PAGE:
Can't get a clear answer anywhere. Need to replace small batteries in small sports mp3 players. They had 150-190 mAh Li-Ion batteries. All I can find are Li-Po replacements. Can I charge those the same way as a small Li-Ion battery, from USB port or 0.5 A charger or do I really need a special charger for those?

  • \$\begingroup\$ Special charger unfortunately since the termination voltage is slightly lower. \$\endgroup\$
    – winny
    Jun 1, 2022 at 7:05
  • 4
    \$\begingroup\$ To answer your question as it's written: yes you can charge them from USB. But you need to do so with the correct USB charger. \$\endgroup\$
    – Puffafish
    Jun 1, 2022 at 7:11
  • \$\begingroup\$ USB port is not a charger. USB port is for a power supply. The device with battery has internal charger. \$\endgroup\$
    – Justme
    Jun 1, 2022 at 12:37
  • 2
    \$\begingroup\$ It sounds like you want to remove old Li-Ion batteries from mp3 players and replace them with Li-Po replacements that are the same capacity (150-190 mAh). That should work fine. The mp3 player must have a charger already built-in to charge the Li-Ion cells. The same charger will work fine with Li-Po. The charger will never know the difference and the Li-Po will be happy. \$\endgroup\$
    – user57037
    Jun 2, 2022 at 4:54

2 Answers 2


They had 150-190 mAh Li-Ion batteries. All I can find are Li-Po replacements.

What you call "Li-Po" IS a Li-ion cell. It's a pouch Li-ion cell, but a Li-ion cell nonetheless.

Can I charge those the same way as a small Li-Ion battery,

Yes, because it is a Li-ion cell.

from USB port or 0.5 A charger

From a charger, yes. Not directly from a USB port. You need a charger between the USB port and the cell.

Though, 0.5 A is too high for a 190 mAh Li-Ion cell. You should find a 0.1 A charger instead.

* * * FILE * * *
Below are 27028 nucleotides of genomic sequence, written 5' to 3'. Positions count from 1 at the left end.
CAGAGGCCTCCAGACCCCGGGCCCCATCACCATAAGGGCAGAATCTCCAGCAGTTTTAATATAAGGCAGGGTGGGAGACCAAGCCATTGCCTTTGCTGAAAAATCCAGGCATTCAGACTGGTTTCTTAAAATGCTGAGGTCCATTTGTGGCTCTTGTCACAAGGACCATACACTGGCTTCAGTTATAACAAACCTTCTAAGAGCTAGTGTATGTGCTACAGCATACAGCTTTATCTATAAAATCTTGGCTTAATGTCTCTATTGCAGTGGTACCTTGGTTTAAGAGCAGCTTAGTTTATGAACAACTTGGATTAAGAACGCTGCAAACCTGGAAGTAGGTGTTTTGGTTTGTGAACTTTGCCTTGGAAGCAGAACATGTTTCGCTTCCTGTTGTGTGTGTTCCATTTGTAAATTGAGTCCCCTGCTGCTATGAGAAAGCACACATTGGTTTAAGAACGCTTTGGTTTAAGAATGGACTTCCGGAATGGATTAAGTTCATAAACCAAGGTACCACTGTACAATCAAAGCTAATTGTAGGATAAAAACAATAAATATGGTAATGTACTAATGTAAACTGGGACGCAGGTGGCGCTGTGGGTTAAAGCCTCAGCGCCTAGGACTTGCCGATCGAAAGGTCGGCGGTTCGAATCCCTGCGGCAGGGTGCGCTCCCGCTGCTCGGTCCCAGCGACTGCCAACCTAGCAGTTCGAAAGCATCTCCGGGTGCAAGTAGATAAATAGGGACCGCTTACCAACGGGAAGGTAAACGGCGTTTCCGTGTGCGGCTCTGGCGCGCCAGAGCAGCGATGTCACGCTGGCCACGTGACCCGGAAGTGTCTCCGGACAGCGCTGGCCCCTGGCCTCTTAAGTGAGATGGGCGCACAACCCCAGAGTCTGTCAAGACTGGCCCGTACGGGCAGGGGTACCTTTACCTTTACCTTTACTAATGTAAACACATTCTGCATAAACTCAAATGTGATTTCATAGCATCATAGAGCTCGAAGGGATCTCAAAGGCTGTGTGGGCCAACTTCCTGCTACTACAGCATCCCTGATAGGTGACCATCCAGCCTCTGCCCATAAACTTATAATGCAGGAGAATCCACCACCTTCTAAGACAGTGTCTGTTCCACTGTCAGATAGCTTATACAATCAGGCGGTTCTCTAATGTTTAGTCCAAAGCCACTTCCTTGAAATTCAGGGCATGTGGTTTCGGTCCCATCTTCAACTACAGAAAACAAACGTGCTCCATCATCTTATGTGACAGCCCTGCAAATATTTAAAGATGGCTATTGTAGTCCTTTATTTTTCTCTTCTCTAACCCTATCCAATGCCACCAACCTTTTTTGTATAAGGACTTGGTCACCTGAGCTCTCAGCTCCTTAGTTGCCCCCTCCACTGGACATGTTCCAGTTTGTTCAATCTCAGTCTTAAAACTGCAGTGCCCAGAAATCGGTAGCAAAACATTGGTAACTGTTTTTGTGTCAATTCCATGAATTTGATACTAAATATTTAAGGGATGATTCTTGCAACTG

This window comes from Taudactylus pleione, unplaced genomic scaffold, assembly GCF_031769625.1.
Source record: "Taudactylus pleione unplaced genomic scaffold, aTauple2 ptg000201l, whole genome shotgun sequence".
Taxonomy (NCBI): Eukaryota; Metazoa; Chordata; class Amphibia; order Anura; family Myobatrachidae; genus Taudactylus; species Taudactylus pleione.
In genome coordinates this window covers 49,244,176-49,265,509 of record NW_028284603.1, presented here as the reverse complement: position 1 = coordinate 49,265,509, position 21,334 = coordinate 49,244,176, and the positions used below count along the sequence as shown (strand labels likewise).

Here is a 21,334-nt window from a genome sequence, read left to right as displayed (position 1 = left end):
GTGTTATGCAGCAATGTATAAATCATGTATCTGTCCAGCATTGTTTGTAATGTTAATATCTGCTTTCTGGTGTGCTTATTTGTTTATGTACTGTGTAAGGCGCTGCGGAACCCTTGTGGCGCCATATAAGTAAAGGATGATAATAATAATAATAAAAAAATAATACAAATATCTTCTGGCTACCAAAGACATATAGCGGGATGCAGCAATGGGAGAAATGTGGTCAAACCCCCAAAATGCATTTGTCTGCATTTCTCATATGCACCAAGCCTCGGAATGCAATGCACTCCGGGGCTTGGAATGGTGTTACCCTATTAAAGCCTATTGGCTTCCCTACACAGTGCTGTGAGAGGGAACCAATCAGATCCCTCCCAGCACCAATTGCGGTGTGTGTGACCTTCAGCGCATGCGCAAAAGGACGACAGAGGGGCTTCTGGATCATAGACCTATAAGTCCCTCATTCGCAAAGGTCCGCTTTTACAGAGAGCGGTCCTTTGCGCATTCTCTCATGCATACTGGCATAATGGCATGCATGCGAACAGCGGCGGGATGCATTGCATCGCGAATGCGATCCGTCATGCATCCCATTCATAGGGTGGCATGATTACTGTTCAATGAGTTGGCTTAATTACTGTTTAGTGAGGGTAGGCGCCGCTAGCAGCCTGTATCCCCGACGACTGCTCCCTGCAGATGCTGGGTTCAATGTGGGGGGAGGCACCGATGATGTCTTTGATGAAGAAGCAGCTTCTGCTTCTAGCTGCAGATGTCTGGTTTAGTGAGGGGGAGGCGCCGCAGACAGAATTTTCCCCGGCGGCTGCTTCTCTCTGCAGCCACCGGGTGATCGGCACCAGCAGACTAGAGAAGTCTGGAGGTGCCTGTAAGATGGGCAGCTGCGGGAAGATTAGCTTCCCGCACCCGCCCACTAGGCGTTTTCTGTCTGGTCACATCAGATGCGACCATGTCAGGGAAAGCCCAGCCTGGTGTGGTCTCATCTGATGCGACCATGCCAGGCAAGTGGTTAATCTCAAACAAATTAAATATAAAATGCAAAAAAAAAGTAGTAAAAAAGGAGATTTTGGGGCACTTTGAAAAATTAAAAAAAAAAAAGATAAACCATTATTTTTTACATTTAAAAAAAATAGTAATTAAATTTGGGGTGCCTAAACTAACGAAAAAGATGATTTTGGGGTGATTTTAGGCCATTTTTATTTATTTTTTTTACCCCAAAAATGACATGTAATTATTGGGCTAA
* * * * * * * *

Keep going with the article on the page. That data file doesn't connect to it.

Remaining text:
First, as people already noted, your "USB port" or "USB charger" are not Li-ion chargers, they are constant-voltage (5V) power supplies, maybe with some limitations. Your MP3 players, however, must have a built-in proper Li-Ion charger circuitry, so the type of power source does not matter much.

However, you need to seriously consider the VOLTAGE rating of your replacement. Li-Po stands for "Lithium Polymer", which refers to differences in mechanical construction and separation materials of the cell. But the exact chemistry might differ between your old cells and the new one. The old-fashion Li cells used to have charging voltage of 4.2 Volts, some modern one use 4.35V to reach maximum capacity. Some other Lithium families use max charging voltage as low as 3V. So if your new battery has lower max charging voltage rating, use it with higher-voltage chargers could pose a fire hazard for your devices.

If the voltage rating of the new cell is higher than for your old ones, the charging circuit in the player won't provide full charge to the new cell, so playtime might be less than expected.

On the last note, nominal cell capacity makes no difference whatsoever on charge process, the cell will be charged to max capacity automatically, because the charge termination in Li-Ion charging algorithm is based on low-current cut-off, which will occur sooner or later, proportionally to battery capacity.


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